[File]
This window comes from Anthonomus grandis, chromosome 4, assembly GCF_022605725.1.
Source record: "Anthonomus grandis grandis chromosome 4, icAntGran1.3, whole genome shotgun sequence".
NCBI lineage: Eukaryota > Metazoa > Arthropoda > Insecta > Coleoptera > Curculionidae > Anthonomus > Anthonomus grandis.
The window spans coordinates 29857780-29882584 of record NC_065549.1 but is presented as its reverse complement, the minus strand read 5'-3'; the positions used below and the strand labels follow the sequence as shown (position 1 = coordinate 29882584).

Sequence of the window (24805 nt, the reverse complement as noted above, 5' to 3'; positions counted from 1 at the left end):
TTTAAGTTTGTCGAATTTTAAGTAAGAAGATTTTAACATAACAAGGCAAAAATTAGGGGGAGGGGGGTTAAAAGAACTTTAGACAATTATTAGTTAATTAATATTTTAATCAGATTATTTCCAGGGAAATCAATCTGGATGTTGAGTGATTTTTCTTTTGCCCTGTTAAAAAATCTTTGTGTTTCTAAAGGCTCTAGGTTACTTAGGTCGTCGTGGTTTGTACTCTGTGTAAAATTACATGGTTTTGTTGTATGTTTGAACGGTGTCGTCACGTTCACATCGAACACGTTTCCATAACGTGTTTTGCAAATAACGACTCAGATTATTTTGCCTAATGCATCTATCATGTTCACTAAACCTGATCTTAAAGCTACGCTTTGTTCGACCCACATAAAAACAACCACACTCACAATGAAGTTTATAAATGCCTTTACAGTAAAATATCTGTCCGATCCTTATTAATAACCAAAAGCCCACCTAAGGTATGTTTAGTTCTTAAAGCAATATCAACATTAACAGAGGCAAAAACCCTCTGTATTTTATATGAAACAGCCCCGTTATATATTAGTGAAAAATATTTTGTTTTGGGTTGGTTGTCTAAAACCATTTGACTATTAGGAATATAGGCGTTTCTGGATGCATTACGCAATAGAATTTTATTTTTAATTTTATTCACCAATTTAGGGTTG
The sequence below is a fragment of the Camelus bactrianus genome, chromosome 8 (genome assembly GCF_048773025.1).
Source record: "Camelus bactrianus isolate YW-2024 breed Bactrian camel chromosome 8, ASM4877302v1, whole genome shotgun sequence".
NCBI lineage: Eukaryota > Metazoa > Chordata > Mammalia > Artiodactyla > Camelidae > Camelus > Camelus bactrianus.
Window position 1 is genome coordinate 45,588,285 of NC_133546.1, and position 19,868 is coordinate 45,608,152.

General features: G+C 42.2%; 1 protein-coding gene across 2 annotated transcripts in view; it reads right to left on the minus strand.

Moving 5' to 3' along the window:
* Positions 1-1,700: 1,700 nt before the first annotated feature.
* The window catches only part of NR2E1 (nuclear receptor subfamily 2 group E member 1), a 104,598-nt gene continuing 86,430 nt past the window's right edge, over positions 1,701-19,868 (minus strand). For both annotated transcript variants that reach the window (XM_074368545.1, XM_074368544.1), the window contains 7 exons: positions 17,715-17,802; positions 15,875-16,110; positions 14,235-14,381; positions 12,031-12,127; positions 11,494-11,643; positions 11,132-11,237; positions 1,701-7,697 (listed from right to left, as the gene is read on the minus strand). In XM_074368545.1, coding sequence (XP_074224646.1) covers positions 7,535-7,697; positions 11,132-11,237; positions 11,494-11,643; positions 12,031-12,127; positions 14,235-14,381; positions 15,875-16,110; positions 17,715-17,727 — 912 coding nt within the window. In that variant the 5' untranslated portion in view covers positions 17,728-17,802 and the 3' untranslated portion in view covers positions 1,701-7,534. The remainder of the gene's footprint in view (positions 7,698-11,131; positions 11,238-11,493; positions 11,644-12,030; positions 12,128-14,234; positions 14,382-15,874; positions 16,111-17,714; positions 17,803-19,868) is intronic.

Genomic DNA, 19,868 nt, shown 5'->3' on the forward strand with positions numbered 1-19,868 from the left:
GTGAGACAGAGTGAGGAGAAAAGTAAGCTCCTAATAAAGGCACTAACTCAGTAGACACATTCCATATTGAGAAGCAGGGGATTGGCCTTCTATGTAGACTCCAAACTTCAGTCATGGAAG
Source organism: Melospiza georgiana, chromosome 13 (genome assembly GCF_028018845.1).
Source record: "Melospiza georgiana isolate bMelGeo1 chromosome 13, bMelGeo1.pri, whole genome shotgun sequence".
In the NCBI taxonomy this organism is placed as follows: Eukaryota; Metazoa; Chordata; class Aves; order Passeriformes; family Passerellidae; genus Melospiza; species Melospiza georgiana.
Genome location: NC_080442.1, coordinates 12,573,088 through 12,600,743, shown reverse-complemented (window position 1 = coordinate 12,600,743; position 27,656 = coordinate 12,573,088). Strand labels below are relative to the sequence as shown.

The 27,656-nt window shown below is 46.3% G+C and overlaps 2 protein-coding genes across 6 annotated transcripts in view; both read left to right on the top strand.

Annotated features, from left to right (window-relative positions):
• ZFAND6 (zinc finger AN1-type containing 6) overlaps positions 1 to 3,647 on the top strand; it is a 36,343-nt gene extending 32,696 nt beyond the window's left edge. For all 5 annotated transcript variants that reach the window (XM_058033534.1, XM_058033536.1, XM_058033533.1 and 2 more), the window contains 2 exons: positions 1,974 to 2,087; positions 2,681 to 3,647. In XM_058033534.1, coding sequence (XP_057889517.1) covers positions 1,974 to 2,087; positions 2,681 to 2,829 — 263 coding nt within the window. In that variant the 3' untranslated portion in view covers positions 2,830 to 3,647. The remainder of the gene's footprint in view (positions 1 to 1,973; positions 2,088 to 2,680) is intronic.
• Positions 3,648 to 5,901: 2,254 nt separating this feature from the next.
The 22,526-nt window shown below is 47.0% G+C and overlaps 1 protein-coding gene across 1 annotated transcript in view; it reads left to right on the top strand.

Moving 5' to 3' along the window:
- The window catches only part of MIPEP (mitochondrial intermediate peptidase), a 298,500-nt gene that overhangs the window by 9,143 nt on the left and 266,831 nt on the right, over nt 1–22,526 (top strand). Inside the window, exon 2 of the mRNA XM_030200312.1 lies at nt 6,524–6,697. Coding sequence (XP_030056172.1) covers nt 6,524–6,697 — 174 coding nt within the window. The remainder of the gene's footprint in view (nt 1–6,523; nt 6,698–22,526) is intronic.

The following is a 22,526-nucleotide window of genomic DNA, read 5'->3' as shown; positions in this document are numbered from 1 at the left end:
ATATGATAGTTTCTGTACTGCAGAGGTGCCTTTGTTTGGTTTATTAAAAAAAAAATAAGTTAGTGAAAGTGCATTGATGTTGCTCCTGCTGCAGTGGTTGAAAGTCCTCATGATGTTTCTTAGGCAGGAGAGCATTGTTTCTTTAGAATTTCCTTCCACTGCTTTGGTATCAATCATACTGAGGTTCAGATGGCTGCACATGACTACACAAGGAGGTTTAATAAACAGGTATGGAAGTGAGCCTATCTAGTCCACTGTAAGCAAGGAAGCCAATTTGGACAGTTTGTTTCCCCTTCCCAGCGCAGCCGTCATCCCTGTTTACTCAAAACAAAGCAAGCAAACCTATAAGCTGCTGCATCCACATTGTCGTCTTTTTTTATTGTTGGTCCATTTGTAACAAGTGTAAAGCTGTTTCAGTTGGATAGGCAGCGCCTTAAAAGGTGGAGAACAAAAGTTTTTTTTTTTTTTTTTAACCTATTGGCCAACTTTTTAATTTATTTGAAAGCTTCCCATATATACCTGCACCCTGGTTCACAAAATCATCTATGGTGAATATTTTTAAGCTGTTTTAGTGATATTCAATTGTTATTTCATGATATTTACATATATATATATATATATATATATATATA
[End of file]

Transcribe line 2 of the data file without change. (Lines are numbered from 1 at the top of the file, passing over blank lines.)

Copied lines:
Source record: "Anthonomus grandis grandis chromosome 4, icAntGran1.3, whole genome shotgun sequence".